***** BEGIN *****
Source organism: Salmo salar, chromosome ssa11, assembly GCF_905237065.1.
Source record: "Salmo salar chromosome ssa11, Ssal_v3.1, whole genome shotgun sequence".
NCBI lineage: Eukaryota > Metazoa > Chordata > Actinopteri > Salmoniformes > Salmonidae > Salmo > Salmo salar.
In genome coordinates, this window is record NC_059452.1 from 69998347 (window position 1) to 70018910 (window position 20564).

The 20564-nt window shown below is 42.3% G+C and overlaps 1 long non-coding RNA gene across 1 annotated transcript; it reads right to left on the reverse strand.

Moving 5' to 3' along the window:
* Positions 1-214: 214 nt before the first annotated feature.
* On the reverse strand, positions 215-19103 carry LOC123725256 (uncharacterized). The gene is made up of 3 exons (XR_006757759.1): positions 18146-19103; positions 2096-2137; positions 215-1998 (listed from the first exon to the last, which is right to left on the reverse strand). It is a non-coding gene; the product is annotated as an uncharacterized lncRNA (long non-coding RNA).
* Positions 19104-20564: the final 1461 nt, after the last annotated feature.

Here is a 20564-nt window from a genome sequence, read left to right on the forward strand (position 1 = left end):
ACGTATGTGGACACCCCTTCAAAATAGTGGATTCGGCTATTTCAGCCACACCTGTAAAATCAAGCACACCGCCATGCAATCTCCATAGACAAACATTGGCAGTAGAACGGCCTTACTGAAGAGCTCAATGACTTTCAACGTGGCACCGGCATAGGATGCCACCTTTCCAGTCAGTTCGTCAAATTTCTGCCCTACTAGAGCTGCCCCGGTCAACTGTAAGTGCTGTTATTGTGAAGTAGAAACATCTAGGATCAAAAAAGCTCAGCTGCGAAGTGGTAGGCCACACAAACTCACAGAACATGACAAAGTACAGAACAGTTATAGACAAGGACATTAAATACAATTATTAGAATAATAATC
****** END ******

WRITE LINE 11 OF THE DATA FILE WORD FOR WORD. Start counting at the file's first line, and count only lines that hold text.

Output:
ACGTATGTGGACACCCCTTCAAAATAGTGGATTCGGCTATTTCAGCCACACCTGTAAAATCAAGCACACCGCCATGCAATCTCCATAGACAAACATTGGCAGTAGAACGGCCTTACTGAAGAGCTCAATGACTTTCAACGTGGCACCGGCATAGGATGCCACCTTTCCAGTCAGTTCGTCAAATTTCTGCCCTACTAGAGCTGCCCCGGTCAACTGTAAGTGCTGTTATTGTGAAGTAGAAACATCTAGGATCAAAAAAGCTCAGCTGCGAAGTGGTAGGCCACACAAACTCACAGAACATGACAAAGTACAGAACAGTTATAGACAAGGACATTAAATACAATTATTAGAATAATAATC